3. Fold the meringue in 3 additions with the yolk batter until incorporated and smooth. Pour the batter into the prepared baking tray and smooth the surface. Bake the cake on the upper rack in the oven for about 20 minutes. Remove the cake and sift some powdered sugar on the surface. Place a parchment paper on the top and then a baking sheet. Turn the tray upside down to unmold the cake. Remove the baking tray and peel away the lining paper. If you prefer to have golden side rolled in, then flip the cake or you can leave this step away. Trim the edges off and set aside, covered with a towel, to cool for about 10 minutes. Fill the cake with butter cream or jam and roll up. Store the cake in the fridge while preparing the tiger stripe.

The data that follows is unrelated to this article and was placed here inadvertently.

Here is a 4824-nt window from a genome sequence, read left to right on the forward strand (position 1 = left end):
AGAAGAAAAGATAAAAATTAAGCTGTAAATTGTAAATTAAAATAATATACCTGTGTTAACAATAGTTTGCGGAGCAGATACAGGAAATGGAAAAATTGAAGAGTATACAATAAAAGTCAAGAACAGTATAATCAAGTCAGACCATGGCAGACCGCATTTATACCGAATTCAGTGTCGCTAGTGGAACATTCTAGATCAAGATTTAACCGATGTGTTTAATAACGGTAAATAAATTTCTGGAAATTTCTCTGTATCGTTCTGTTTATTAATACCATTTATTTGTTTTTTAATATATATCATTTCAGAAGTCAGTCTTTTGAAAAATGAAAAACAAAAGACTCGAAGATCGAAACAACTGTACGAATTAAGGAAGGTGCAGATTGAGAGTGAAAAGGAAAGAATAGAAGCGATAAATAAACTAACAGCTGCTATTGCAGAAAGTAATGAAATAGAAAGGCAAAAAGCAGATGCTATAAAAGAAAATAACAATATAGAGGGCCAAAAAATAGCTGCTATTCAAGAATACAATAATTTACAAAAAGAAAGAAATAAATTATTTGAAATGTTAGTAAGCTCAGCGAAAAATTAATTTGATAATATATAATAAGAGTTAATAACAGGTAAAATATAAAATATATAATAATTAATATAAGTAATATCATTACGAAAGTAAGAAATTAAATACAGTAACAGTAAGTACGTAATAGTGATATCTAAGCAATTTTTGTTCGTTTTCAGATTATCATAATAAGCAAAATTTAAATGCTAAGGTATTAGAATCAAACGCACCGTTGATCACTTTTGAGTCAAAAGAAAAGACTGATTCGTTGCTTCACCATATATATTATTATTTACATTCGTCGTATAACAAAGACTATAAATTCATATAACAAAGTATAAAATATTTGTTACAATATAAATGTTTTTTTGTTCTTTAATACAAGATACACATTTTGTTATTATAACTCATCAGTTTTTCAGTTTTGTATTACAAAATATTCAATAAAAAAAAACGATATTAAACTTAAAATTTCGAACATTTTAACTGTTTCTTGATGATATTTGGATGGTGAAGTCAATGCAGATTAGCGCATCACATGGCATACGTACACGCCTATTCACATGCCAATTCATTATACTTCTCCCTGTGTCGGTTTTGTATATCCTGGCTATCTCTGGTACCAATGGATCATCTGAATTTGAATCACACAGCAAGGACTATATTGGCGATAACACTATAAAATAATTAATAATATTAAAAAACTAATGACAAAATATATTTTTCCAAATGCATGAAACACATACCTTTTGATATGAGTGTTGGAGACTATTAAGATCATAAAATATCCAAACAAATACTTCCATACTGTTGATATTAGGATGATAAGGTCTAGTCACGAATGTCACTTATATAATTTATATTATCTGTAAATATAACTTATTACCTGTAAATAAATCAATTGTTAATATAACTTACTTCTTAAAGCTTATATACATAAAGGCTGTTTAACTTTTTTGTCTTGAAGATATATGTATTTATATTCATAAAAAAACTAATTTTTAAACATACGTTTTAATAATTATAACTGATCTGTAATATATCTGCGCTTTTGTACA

4. Preheat the oven to 200C/400F. Place all the ingredients in the mixing bowl and beat at medium-high speed until the volume of mixture has doubled and the colour turned lighter. Pour the batter into a baking tray lined with the paper. Bake in the upper rack of the hot oven for 6-8 minutes until the surface has turned into the golden browned tiger stripes. Remove and turn it on another baking paper. Tear the lining paper off and trim the sides. Spread a layer of the whipped cream or jam over, and then put on the chiffon Swiss roll. Gently roll it up and cool it covered in the fridge for 1 hour before serving.